Welcome to April’s “Words for Thought.” Spring has finally arrived, and as a season of transition, it seems appropriate that all the stories discussed in this month’s column touch on moments of revolution, upheaval, and change, whether personal or global.
The Sower by Takim Williams from Fiyah Issue 6: Big Mama Nature, is an unsettling horror story about nature taking back the planet, prompted by the arrival of a celestial object that looks like a giant seed. The story is cleverly structured as a movie trailer, with a series of haunting and effective images building to form a terrifying whole. Vines strangle Brazilian farmers and the camera shows their dangling heels. Later, the same farmers return with broken necks, still tethered to the trees that murdered them, bearing chainsaws and machetes. A group of humans relentlessly dig their own graves and lie down in them like seeds.
The time-lapse sunflowers have broken their choreography, each swiveling to its own logic, looking like nothing so much as satellite dishes scanning anxiously for a signal. When they synch again, they are facing something in the sky other than the sun.
Force-of-nature horror stories present an antagonist that can’t be reasoned with, either because it possesses no intelligent will or the intelligence is so vast and other, there is no way for humans to communicate. Williams offers up just such a cosmic and unrelenting force, one that is frightening, but at the same time, understandable. With the way humans treat the planet, who could blame plants for rising up? And if an alien intelligence came from another world, one with plant-based sentience, wouldn’t they see themselves as heroic liberators or exterminators, getting rid of a virulent plague tormenting the native life forms they recognize as kin?
The War of Light and Shadow, in Five Dishes by Siobhan Carroll in Beneath Ceaseless Skies is, as the title suggests, a story that takes place in the midst of a war, the ultimate moment of upheaval. The main character, Leu, is both at the heart of the conflict and at its margins as Lord Fio’s personal chef. As the story opens, Leu is engaged in a private battle against a fierce chicken, trying to get an egg for his lord’s meal, and is seemingly oblivious to the walls coming down around him and Fio’s death. The invading army, led by Commander Eres, decide to keep Leu around—after all, a well-fed soldier is an effective one.
With a feather blade Leu sliced the sea urchins, holding their hard bristling bodies with a cloth so not to gouge his fingers. With each death the smell of ocean opened up around him. He spooned out the spongey orange roe and mixed it with the chopped whitefish his scrub cooks had prepared. He then forced the mixture through a sieve, one dab at a time.
As with Williams’ story, the structure and framing of “The War of Light and Shadows, In Five Dishes” adds depth. Carroll unfolds the war through a series lovingly described meals, offering a unique twist on a typical epic battle. The fate of nations hangs in the balance, but the tension turns on whether the right herbs can be found or whether hardtack biscuits can be turned into a palatable meal. By focusing on Leu, Carroll leads the reader to think about often over-looked elements of world-building like the chain of supply. She also highlights the way scent and flavor are tied to memory and emotion and demonstrates the act of making history through the power of storytelling. Leu’s tale is related by an unnamed narrator, a chef instructing students in the art of Leu’s famous recipes, and possibly, subtly, in the art of revolution as well. It’s implied that the instructor and the students were all on the losing side of the war, and throughout the tale, the instructor reminds the students of the power of a well-prepared meal, and how seemingly unimportant people and things can change the course of history. The instructor’s tale shows how the narrative of real-life events can be bent to a specific purpose. In their telling, Leu possesses a seemingly single-minded focus on creating the perfect dish, an obsession that makes him appear oblivious to the war, and thus non-threatening. And from that non-threatening position, he is able to subtly direct the course of events. It’s a clever story—one that is intricately constructed and mouth-watering to boot!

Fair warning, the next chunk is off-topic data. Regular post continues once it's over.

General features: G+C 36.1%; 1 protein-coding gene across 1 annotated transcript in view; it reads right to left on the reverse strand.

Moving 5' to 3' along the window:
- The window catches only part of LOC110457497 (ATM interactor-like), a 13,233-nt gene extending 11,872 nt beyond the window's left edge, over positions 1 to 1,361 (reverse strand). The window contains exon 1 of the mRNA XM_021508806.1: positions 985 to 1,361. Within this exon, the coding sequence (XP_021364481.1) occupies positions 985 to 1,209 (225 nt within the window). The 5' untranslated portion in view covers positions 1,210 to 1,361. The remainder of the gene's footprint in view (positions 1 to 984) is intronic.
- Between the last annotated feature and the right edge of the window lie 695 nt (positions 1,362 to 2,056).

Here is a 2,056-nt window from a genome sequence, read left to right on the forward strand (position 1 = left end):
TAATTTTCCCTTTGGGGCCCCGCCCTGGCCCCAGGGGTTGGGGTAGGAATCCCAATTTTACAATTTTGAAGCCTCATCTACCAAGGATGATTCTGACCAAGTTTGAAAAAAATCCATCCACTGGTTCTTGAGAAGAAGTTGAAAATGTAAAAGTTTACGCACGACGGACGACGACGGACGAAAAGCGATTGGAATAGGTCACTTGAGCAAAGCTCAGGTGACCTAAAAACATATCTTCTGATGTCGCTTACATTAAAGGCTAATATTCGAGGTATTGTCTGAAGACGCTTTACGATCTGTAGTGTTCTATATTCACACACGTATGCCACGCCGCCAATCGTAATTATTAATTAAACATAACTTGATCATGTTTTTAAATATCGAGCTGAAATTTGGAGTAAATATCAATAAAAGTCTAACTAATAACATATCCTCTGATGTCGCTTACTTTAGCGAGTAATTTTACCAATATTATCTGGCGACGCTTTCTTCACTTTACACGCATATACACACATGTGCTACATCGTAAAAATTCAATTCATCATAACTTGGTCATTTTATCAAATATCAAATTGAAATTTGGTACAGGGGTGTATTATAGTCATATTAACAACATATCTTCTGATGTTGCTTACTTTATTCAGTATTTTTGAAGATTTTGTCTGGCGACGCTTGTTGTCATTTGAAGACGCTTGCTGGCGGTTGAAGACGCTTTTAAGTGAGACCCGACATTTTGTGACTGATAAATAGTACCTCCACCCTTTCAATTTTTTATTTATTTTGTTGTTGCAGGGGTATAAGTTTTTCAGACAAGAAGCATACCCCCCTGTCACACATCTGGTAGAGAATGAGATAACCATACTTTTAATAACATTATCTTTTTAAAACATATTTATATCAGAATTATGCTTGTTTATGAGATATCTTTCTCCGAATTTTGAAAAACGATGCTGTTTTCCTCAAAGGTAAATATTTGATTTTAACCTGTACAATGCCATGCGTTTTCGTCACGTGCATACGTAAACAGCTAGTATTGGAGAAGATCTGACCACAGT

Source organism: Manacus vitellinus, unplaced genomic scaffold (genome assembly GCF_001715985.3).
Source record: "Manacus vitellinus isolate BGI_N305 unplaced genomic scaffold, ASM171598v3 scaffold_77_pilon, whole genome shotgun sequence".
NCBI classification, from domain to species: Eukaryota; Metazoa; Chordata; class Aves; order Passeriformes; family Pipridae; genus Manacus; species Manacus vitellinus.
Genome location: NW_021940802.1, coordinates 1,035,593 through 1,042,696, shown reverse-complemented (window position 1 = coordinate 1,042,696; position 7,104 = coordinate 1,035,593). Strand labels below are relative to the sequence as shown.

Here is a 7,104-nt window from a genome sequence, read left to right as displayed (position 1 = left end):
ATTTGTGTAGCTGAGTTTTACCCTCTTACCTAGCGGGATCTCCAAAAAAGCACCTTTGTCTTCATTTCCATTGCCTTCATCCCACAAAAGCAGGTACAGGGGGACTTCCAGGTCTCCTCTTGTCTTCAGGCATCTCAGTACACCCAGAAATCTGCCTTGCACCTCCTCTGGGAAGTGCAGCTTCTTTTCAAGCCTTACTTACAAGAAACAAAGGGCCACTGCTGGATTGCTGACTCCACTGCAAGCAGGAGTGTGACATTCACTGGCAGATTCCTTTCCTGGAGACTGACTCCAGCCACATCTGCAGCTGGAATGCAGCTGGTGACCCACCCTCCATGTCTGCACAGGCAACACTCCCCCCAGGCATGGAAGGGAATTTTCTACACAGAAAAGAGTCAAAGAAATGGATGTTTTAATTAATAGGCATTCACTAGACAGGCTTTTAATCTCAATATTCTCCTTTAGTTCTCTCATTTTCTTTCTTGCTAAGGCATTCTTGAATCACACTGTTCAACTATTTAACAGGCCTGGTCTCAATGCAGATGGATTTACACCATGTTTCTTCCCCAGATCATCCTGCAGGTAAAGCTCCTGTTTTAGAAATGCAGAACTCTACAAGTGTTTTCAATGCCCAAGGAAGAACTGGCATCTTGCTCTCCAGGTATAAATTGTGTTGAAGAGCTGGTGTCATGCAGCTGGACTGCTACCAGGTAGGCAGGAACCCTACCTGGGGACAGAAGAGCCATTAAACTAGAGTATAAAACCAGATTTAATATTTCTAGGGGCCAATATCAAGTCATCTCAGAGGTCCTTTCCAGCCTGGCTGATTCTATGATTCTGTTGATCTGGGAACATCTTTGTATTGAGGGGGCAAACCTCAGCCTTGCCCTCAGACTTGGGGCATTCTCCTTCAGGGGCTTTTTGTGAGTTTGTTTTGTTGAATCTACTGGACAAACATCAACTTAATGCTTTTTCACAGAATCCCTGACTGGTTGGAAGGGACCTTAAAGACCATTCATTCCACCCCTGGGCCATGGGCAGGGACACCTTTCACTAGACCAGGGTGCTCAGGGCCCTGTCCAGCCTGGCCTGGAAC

Mothers, Watch Over Me by Maria Haskins appears in Mythic Delirium’s Twentieth Anniversary Issue, which also sadly looks to be its last issue. The story follows Maya, a mother dog trying to get her pups to safety. One of her pups is weak and not feeding, and the world is in its last days as the sky burns ever brighter, but a dream Maya knows to be true tells her to journey to the towers where stories say that God lives.
Walking forward is like pushing into a storm, like stumbling through heavy snow, a barrier within and without. Maya knows she would’ve faltered a thousand times, if the telling did not force her steps.